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Mandarin Chinese as a Heritage Language: A Case Study of U.S.-born Taiwanese

  • Author(s): CHEN, CHUNG-YU
  • Advisor(s): Kagan, Olga
  • et al.
Abstract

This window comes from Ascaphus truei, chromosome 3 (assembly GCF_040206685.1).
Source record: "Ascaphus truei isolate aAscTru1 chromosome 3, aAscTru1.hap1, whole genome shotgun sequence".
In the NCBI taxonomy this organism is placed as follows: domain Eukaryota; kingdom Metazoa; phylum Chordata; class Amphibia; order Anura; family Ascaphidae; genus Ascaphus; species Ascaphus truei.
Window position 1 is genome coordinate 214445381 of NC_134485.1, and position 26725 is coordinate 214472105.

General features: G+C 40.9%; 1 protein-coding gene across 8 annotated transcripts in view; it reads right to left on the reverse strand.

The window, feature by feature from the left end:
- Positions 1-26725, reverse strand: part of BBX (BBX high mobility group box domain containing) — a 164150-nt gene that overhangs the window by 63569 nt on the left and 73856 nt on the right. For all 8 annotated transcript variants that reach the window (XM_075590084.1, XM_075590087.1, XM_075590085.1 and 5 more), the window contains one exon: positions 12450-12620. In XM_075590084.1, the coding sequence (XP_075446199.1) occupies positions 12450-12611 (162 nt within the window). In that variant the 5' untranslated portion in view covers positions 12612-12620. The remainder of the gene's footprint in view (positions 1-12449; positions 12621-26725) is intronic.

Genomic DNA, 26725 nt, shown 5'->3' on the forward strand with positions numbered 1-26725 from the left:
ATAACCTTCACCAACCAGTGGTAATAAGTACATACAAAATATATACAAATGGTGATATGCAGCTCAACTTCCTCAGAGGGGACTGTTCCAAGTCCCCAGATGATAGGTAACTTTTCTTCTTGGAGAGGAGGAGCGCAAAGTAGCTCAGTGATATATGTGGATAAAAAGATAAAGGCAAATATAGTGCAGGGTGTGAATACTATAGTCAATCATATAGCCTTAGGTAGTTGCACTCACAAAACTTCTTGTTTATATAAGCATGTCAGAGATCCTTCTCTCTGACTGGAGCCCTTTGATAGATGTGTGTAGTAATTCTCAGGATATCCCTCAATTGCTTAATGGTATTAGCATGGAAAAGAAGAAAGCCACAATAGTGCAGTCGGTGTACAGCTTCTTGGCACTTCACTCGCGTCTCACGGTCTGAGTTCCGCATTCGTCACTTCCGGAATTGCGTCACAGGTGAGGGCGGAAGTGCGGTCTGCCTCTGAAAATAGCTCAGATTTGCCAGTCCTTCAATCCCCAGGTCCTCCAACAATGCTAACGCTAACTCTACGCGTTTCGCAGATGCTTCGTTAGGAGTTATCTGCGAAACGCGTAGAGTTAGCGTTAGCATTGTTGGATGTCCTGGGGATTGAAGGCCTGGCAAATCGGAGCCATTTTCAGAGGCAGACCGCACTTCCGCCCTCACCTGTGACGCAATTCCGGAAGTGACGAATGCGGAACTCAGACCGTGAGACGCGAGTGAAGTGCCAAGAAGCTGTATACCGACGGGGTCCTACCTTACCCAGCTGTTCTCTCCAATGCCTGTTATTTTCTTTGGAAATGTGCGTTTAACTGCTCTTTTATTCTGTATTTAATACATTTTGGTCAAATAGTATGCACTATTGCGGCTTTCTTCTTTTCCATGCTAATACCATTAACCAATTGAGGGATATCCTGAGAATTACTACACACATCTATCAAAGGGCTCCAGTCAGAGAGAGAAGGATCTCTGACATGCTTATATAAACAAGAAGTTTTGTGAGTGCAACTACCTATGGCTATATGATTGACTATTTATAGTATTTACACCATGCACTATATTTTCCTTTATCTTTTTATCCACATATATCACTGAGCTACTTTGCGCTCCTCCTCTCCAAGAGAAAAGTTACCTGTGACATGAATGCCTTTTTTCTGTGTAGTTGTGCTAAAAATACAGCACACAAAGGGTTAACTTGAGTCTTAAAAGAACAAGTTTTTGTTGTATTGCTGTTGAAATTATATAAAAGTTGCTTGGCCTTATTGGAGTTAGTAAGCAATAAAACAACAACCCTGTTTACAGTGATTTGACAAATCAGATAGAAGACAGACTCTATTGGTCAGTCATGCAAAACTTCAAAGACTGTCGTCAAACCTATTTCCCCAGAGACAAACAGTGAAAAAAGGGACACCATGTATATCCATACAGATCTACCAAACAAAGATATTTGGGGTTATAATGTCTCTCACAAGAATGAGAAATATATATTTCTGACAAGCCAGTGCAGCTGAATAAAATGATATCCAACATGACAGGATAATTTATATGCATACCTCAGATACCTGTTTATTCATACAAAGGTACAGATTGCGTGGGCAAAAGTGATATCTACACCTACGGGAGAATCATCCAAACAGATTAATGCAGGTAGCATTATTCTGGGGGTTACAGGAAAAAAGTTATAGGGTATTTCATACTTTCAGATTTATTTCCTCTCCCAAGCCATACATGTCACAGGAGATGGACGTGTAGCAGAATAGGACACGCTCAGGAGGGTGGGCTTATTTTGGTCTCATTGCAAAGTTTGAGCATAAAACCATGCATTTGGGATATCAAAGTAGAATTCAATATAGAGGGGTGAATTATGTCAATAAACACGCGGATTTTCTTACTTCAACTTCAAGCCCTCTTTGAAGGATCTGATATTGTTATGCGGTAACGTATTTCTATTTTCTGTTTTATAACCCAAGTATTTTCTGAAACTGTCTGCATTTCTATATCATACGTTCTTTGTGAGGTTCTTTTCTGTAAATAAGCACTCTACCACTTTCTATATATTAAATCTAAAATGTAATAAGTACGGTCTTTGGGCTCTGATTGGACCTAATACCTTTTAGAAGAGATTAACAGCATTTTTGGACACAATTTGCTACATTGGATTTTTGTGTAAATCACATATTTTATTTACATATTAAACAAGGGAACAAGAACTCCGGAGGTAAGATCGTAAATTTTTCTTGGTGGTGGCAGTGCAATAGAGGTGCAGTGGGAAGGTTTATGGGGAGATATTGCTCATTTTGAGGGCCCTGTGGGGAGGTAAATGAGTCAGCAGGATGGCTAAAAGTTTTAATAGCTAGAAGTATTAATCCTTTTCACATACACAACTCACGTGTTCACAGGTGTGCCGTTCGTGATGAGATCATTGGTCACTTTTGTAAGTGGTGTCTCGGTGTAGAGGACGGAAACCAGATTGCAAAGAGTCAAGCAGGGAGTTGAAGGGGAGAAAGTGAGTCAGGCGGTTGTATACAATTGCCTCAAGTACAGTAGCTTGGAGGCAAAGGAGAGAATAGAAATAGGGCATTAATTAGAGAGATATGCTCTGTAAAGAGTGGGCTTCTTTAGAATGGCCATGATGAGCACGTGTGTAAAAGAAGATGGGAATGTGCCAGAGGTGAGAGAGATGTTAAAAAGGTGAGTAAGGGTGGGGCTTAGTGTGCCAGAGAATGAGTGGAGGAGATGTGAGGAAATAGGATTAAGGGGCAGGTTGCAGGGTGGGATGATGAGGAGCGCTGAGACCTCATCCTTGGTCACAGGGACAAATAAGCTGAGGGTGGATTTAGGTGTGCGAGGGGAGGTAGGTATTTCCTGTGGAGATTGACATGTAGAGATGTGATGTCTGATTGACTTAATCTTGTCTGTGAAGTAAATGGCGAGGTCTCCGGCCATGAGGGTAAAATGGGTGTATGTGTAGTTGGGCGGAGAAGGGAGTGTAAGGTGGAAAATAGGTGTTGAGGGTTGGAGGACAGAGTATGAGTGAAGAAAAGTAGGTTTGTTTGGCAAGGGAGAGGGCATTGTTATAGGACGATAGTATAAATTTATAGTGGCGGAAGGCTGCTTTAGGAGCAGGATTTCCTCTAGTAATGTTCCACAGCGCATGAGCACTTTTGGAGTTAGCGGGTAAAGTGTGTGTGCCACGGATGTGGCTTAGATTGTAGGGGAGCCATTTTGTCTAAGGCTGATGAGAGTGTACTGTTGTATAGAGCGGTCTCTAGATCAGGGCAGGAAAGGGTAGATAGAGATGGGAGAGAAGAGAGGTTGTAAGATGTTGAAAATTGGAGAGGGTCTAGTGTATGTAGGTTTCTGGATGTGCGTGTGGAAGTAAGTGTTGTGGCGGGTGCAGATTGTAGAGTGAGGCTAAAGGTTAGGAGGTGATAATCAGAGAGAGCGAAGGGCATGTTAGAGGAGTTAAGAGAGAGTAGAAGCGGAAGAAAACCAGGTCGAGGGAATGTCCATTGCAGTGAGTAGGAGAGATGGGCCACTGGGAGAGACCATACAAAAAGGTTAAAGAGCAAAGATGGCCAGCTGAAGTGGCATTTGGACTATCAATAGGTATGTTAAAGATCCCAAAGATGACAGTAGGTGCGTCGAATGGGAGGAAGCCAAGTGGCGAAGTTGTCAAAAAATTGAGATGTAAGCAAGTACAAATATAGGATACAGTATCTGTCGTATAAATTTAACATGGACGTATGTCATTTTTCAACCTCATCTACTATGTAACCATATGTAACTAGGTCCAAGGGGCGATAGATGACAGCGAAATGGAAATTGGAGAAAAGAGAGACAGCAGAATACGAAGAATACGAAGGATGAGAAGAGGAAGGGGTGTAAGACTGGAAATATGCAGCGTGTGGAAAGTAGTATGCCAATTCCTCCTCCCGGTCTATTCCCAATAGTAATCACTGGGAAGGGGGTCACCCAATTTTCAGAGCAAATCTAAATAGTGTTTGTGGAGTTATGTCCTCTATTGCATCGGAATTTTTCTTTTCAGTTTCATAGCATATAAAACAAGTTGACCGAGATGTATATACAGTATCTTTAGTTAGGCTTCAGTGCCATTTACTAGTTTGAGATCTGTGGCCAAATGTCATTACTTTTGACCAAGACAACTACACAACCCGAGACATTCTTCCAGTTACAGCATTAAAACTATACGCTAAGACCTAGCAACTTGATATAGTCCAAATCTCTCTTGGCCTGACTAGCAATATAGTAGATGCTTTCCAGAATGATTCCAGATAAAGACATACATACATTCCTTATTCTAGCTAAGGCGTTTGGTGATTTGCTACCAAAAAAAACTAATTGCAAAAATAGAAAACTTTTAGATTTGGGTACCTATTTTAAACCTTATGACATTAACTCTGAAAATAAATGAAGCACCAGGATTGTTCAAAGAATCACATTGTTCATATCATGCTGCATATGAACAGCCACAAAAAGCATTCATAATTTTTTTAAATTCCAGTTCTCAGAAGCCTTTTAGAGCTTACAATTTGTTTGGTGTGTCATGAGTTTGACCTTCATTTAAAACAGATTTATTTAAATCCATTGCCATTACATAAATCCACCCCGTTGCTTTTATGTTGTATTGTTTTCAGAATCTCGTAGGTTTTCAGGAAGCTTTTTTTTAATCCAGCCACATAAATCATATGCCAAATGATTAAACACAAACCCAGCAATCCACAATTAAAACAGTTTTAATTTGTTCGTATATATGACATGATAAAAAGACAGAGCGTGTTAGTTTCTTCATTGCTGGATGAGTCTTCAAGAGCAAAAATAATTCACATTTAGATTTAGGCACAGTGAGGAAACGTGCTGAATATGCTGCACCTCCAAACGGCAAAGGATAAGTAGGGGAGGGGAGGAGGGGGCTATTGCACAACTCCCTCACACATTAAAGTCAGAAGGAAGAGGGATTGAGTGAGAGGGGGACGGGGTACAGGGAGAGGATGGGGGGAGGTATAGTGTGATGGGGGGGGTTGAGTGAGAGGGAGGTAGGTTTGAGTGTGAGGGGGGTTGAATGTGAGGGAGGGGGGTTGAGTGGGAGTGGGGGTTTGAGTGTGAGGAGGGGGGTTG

To date, there have been no major studies that assess how proficiently U.S.-born Taiwanese speak Mandarin and read Chinese, their heritage language (HL) and what factors contribute to such proficiency. Mandarin refers to the language spoken by the majority of Chinese people around the world and Chinese refers to the written script. This study investigates how well U.S.-born Taiwanese speak Mandarin and read Chinese as their HL, and also analyzes the factors that contribute to their proficiency. For this study, spoken Mandarin and written Chinese proficiencies were assessed using a modified version of the oral proficiency interviews ("modified OPI") according to American Council on the Teaching of Foreign Languages (ACTFL) Guidelines in combination with a separate reading test. In addition, semi-structured interviews were conducted to determine the participants' personal motivations, ethnic and cultural identities and attitudes, time spent in and experience with community-based Chinese schools, and several other factors. Eight of the ten participants were rated as either intermediate or advanced speakers in Mandarin while only five participants read Chinese at the third grade level. These results suggest that, while attending community-based Chinese schools can be considered prerequisite for HL proficiency, the following factors have had the most impact on the participants' Mandarin/ Chinese proficiencies: personal motivation, not only ethnic but also cultural identification with Chinese and/or Taiwanese, and Mandarin /Chinese input and use. Other factors such as parental attitudes and efforts and parents' English proficiency were found to be less important.

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